We’d left San Pedro la Laguna at an obviously early 5am (well that was the intent, but we ultimately waited until an extra 25 minutes for four people who never showed), but when the morning light presented such a stunning vista as our small van rose away from the lake, it made the early wake up rather worth it.
Several hours still lay ahead of us this Saturday, for it was November 1st, a date of much significance around the Central Americas and even more so in Mexico.
This was Dia de Muertos (The Day of the Dead) or Dia de Todos los Santos (All Saints Day) depending where you are, most famously celebrated in Mexico, however revered and celebrated in many differing ways across Latin America.
We were headed for the Festival de Sumpango, home of the Barriletes Gigantes (Giant Kites) which from the images we’d taken a peek at online, had me thinking we were about to descend into something from India rather than in the heart of Central America.
There was a quick breakfast break just before we reached our first town, as our guide for the day Samuel (he’s the brother of Vicente who runs the language school we attended) was adamant that it was unlikely there’d be food we could have when at the festival itself.
Where we stopped was obviously geared purely for locals (which is fine), so our options were beans, tortillas and eggs (at least we could spice the eggs up a little with the addition of some tomato, onion and ham) washed down by many by some horribly burnt coffee.
Okay for most, however one couple on the bus were vegan and were forced to settle for some beans, tortillas and fried banana.
Still, it was better than nothing, and was certainly better for me at least (Sarah opted out) than the stale cinnamon sweet cake we’d brought along with us for the bus ride. We did attempt to eat some of it, but most of the dry crumbly roll ended up on our laps, in my beard, and ultimately on the floor…
Now after a few unscheduled stops to ask for directions, we made our way first to the village of Santiago Sacatepéquez where the festivities sounded rather interesting, perhaps fittingly for the day at least, as they take place in the towns cemetery.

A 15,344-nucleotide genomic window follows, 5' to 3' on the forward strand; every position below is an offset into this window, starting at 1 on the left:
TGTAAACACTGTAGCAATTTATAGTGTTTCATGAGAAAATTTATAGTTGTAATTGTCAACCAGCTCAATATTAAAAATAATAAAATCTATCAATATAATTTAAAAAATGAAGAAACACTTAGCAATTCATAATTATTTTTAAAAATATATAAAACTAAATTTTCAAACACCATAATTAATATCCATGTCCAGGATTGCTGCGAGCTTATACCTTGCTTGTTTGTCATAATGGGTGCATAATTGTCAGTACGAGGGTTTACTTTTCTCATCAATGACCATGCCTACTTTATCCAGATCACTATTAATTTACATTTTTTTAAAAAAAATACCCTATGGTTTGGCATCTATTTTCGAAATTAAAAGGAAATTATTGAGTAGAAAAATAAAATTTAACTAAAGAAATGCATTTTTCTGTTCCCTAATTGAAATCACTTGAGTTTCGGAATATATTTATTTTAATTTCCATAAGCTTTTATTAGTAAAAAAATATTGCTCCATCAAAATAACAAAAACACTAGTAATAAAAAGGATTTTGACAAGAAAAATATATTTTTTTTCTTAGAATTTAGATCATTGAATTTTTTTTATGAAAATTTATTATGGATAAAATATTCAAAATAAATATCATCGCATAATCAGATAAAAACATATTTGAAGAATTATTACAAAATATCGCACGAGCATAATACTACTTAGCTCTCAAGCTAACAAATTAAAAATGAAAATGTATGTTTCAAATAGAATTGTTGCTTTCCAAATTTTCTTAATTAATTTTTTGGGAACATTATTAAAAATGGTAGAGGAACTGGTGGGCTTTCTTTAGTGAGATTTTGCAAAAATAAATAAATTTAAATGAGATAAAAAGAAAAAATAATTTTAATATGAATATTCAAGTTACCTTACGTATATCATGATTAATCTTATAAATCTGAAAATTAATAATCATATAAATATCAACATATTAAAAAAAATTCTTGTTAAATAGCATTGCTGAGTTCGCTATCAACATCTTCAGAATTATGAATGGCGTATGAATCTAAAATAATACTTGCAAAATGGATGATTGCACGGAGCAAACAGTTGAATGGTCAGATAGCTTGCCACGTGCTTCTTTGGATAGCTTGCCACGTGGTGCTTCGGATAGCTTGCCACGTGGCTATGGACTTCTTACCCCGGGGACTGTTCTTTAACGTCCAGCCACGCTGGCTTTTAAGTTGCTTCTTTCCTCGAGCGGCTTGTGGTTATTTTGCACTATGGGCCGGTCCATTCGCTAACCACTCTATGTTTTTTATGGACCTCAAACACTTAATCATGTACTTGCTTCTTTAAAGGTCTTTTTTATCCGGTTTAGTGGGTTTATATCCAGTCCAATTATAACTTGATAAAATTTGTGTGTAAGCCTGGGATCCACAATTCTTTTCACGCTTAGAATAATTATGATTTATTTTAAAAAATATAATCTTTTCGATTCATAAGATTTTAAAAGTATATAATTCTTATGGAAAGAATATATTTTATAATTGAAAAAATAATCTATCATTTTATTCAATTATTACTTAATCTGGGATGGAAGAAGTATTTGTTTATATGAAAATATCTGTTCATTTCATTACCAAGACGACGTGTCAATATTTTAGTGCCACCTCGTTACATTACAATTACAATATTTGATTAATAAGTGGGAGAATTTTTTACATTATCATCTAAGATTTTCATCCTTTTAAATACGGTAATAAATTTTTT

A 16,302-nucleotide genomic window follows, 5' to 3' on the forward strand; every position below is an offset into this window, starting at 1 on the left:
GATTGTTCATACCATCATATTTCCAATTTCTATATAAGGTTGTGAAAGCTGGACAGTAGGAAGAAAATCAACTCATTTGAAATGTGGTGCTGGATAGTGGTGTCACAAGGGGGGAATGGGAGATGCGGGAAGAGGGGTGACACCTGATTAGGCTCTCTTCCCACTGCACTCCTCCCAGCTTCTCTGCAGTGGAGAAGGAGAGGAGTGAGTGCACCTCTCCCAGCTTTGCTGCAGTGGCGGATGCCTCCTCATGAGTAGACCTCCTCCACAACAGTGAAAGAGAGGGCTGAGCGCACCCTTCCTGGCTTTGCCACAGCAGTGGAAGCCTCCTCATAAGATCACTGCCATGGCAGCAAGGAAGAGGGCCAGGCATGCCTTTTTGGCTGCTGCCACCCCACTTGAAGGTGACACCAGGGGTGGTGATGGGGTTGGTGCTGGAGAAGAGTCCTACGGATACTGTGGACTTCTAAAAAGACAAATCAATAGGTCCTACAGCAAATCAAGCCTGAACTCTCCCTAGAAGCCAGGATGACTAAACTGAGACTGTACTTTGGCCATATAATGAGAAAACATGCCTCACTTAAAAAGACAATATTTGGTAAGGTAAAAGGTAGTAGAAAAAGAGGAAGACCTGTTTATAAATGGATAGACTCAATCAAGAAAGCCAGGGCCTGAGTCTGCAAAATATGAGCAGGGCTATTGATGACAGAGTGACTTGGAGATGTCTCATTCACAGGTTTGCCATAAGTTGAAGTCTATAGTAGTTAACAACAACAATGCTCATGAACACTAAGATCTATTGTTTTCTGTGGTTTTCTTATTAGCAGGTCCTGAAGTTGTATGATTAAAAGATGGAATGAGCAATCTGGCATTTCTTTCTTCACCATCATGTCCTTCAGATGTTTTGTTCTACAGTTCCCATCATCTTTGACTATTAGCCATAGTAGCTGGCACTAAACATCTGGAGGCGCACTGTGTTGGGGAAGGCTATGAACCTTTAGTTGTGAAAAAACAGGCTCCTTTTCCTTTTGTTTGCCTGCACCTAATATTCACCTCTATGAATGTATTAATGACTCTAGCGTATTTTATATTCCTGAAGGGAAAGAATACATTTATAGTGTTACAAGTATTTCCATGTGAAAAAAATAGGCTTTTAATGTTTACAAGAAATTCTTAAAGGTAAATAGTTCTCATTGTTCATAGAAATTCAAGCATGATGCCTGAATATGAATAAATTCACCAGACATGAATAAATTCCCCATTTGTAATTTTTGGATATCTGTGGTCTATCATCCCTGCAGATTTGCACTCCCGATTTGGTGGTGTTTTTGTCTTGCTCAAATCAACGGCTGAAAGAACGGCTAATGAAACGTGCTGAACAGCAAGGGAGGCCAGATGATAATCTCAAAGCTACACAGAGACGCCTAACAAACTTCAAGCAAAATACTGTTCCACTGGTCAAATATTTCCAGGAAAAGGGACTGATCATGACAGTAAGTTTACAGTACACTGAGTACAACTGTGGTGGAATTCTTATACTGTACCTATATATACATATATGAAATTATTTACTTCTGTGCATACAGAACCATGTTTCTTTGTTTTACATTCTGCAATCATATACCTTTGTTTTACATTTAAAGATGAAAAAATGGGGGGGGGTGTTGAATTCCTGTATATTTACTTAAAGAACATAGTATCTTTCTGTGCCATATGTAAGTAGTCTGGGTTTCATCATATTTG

I should also point out that yes, the skies were very grey at this point, the wind was up (great for potential kite flyers) and it was rather cold.
The crowds were large and the colour was in abundance, such that we had to constantly remind ourselves that we were indeed in a cemetery, at least back home, usually such a somber place. Here in contrast, at least for a today, there was no mourning, no wailing. All that had made way for laughter and cheering.
I’d initially expected the sky to be a sea of kites jostling for position however at first there were only a handful up in the air, and a few victims ensnared in the upper branches of a couple of the large trees that also stood within this city for the dead.
Whilst we left the path and gingerly attempted to step over or walk around the many, mostly mud or concrete burial plots, we quickly realised that the locals (and the tourists who had already been hanging around a bit longer than us) weren’t so respectful, in fact using the largest ones as platforms from which to view proceedings around them, or as great locations from which to catch the wind and fly a kite!
Strewn across much of the graveyard before us lay huge bamboo poles, the purpose of which we assumed was to serve as the framework of a huge tent.
It turns out we’d assumed rather incorrectly, for this was in fact the framework for a huge number of incredibly sized kites.